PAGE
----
TSMC, the Taiwanese semiconductor who produces, among other things, the AMD CPUs, some of the Qualcomm SoCs and the Apple Axx SoCs, has just unveiled its new roadmap for the fine engraving of chips leaving its plants.
The company says it is ready to launch 3 nm production as early as 2022, a year earlier than TSMC had previously suggested. The 5 nm production will start in the second quarter of 2020.
At the time of the gold rush, those who really built fortunes were not the gold panners, but those who sold shovels and pickaxes. A lesson that seems to be recalled by the insolent health of TSMC, which has become the largest market capitalization in Asia ($262.75 billion).
The foundryman is not necessarily well known to the general public. It is however the one that produces most of the AMD CPUs as well as the SoCs of iPhone and Android smartphones with among other clients: Nvidia, Qualcomm, Apple, Huawei, Alphabet, Alibaba, Xilinx…
There are many reasons for this. The firm is recognized in the sector for its vast choice of engraving sizes and the quality of its processes. For example, TSMC operates its 7nm production lines at full capacity but still offers other customers thicker engraving sizes and better proven and less expensive processes. The firm invests heavily in research and development, so it has acquired process and performance expertise.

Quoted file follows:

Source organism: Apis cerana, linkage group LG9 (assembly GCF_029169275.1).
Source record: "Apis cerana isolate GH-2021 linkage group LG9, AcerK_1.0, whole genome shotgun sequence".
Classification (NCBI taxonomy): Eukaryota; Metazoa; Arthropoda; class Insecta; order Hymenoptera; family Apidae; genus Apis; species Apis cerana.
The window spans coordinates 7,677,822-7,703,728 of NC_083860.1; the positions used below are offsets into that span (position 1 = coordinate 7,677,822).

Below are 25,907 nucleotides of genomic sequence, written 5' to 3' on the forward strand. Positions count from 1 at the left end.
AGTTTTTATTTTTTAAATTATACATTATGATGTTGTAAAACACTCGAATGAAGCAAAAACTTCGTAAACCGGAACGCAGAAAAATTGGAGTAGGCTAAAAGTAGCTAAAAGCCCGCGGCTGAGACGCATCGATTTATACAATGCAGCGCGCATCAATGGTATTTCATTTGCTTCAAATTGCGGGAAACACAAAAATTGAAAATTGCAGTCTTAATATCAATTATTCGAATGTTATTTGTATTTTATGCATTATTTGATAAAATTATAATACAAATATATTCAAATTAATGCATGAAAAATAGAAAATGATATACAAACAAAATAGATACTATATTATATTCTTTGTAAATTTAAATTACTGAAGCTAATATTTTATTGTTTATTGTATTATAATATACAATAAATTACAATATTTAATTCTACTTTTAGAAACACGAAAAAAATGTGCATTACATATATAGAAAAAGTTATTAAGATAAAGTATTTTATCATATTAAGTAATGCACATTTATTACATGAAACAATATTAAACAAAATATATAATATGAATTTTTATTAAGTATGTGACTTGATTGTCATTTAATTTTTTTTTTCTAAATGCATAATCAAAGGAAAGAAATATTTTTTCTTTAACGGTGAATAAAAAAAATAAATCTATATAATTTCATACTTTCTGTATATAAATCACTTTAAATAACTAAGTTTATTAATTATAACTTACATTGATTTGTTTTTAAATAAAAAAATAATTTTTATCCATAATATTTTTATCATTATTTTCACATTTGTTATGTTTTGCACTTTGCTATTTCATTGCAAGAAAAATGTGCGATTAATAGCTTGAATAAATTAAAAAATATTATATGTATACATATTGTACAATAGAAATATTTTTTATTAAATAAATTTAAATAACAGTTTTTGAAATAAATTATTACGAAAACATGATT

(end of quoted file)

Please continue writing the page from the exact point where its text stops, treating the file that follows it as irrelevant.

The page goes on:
It also offers a lot of flexibility to its customers – so that the founder has been able to retain the biggest names in technology. However, the roadmap for engraving fineness that TSMC has just unveiled is quite incredible, and a good omen since it will result in the arrival on the market of ever more efficient chips.
3 nm is now scheduled for the end of 2022, instead of 2023 as initially planned. The first die engraved in 5nm should start leaving the factories in the second quarter of 2020 at the same time as at Samsung Foundry.
In concrete terms, this means that market leaders, in particular Apple, Huawei and Qualcomm, will be able to offer finer engraving chips earlier. The interest in increasing the engraving fineness is twofold. On the one hand, this makes it possible to densify the quantity of transistors and other elements in the same space.
This also reduces the energy consumption of the die. Nevertheless, the closer we get to the nanometer, the more certain undesirable effects appear – forcing the foundryman to invent new methods to build transistors a few atoms wide and functional, with as little energy loss as possible.